Things you might need
- Mouse Cage
- Food Bowl
- Mouse Food Pellets
- Water Bottle
Mice make great pets for anyone with a keen interest in them. They are social but at times they can be shy. As a general rule male mice should not be kept together unless introduced while very young.
Female mice are not nearly as aggressive and will generally get along quite happily.
Mice are naturally curious animals and breeders have sought to enhance these characteristics over the years by mating the most intelligent and friendly individuals together.
Looking After Your Pet Mice
Mice are social animals, they should be kept in groups of two or more. A mouse that lives alone will likely become lethargic and spend more time hiding in his burrow than out playing. Owning two or more mice you will be able to observe the mice play and socialize together as well as the benefit of having a mouse that is healthier and wel adjusted.
Pick up your mouse by softly pinching the base of the tail closest to the body, and lift up the mouse enough to slide your hand under the body. Keep holding the tail even when the mouse is in your palm to prevent it from jumping out of your hand. Mice typically will not jump on to anything if the fall is more than a foot or so, but if frightened they may jump. You should never squeeze the body of a mouse from the sides or try to scoop it up from its cage as you could easily hurt it, remember mice are very small so always use care.When taking mice out of their cage, remember to keep the room you are in secure and close all doors, mice are very curious and fast little creatures that may not be content to just sit in your still in your hand.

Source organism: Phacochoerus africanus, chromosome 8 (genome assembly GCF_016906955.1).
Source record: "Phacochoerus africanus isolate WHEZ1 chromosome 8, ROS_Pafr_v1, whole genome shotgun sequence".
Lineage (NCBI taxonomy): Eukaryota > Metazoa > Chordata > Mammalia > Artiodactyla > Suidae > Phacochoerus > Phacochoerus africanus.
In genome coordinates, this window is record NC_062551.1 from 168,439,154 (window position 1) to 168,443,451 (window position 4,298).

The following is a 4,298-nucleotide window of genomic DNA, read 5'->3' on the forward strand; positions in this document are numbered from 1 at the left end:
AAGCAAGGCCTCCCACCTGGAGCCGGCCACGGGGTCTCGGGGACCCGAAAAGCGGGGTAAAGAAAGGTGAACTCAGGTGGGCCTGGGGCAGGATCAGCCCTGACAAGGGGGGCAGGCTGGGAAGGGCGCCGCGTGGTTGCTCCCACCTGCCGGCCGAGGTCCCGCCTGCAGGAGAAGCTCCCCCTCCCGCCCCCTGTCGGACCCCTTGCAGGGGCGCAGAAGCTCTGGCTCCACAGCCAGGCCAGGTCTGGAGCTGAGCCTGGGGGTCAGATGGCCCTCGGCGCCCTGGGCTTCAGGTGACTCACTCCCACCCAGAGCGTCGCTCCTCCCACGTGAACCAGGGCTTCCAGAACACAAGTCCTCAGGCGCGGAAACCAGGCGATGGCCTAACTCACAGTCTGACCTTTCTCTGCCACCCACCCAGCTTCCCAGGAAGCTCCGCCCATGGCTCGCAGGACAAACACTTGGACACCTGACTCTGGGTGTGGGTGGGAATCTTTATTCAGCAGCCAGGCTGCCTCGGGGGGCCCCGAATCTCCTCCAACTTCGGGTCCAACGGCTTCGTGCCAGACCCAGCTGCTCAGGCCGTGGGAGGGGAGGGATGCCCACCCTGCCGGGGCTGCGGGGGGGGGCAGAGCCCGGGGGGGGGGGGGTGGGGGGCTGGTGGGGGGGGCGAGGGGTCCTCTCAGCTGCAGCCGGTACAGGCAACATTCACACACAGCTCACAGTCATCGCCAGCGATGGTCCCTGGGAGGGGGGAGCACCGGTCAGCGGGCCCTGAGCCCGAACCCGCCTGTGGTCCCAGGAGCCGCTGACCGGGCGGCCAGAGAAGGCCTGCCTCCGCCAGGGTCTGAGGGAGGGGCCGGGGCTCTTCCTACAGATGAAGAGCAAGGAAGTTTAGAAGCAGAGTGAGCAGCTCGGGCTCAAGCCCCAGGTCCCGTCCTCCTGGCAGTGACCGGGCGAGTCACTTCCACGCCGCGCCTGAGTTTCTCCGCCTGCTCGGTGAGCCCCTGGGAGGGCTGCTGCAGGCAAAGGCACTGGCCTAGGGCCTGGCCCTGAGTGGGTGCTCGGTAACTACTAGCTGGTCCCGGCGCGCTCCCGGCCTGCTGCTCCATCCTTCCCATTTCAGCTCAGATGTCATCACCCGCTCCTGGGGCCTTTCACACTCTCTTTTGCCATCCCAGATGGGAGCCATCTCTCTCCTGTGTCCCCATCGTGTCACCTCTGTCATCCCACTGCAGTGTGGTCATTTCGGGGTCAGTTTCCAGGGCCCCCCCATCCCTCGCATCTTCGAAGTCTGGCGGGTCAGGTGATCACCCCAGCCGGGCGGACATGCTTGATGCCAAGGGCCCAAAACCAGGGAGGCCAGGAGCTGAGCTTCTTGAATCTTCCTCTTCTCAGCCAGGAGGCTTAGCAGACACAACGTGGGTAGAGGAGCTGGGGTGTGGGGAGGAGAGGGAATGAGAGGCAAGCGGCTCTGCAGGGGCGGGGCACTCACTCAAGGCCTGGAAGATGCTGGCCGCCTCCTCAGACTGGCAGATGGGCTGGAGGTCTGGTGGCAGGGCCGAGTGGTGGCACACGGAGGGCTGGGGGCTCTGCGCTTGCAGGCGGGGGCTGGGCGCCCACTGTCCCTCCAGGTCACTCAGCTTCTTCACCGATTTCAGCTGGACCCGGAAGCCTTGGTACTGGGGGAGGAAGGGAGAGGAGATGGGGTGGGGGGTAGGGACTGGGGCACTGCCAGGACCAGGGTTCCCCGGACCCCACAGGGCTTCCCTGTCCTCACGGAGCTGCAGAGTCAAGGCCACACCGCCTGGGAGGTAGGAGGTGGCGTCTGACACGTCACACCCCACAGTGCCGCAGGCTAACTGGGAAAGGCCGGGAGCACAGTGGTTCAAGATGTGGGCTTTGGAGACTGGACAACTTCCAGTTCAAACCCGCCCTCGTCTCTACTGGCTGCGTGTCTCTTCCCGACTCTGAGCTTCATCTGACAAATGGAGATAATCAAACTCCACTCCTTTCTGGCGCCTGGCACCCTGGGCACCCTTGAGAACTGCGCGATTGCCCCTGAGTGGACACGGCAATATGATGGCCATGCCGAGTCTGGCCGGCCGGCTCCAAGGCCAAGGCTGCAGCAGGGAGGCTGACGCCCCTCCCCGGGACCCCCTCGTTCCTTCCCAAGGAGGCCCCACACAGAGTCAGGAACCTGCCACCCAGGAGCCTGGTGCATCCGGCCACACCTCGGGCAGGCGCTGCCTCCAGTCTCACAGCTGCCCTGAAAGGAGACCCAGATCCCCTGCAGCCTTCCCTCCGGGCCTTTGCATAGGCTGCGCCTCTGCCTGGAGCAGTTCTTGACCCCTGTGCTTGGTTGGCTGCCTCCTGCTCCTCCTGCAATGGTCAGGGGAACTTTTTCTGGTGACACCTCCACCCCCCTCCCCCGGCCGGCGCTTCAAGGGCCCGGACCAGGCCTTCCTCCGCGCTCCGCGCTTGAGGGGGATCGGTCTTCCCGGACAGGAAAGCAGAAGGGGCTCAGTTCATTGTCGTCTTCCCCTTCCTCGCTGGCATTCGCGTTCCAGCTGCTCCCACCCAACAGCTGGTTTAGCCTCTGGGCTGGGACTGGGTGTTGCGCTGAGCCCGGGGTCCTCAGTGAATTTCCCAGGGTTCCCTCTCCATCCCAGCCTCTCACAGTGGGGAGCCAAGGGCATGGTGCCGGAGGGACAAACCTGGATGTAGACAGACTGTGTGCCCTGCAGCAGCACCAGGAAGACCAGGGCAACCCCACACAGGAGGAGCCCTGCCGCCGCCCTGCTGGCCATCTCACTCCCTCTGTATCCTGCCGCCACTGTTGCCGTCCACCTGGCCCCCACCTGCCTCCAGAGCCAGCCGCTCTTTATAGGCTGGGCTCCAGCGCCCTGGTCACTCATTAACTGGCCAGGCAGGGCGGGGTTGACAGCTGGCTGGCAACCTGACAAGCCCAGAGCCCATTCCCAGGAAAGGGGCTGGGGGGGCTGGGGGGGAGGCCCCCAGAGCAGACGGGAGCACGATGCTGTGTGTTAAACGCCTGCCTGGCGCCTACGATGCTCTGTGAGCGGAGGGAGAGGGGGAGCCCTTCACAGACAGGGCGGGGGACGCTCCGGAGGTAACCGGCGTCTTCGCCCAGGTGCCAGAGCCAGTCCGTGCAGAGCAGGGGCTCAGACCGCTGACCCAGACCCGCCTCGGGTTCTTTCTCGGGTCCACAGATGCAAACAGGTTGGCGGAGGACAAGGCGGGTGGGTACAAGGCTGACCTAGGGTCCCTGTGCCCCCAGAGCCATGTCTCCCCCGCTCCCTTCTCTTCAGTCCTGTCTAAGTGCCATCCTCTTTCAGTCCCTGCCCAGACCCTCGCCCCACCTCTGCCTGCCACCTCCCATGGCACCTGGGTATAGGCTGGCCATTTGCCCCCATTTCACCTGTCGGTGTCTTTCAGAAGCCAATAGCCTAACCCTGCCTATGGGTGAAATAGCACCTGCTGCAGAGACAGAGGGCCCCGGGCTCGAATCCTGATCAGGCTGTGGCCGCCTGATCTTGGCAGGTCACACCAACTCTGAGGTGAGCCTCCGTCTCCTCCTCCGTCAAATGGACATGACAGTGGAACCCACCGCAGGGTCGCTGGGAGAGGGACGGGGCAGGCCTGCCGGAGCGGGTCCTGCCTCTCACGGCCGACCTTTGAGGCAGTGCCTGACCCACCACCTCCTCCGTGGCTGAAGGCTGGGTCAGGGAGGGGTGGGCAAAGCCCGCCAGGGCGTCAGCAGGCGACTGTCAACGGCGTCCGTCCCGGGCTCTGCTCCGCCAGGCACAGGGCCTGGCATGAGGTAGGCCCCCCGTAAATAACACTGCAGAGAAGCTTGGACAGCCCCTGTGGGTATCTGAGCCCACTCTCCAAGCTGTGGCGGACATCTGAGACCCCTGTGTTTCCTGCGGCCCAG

Always help and supervise very small children when handling mice and teach them to be a gentle as possible. If you have other pets such as a cat or dog it is best to remove them from the room before getting your mouse out, the fast small movements of a little mouse may be too tempting for them not to chase. The mouse is liking to find even a barking dog quite terrifying.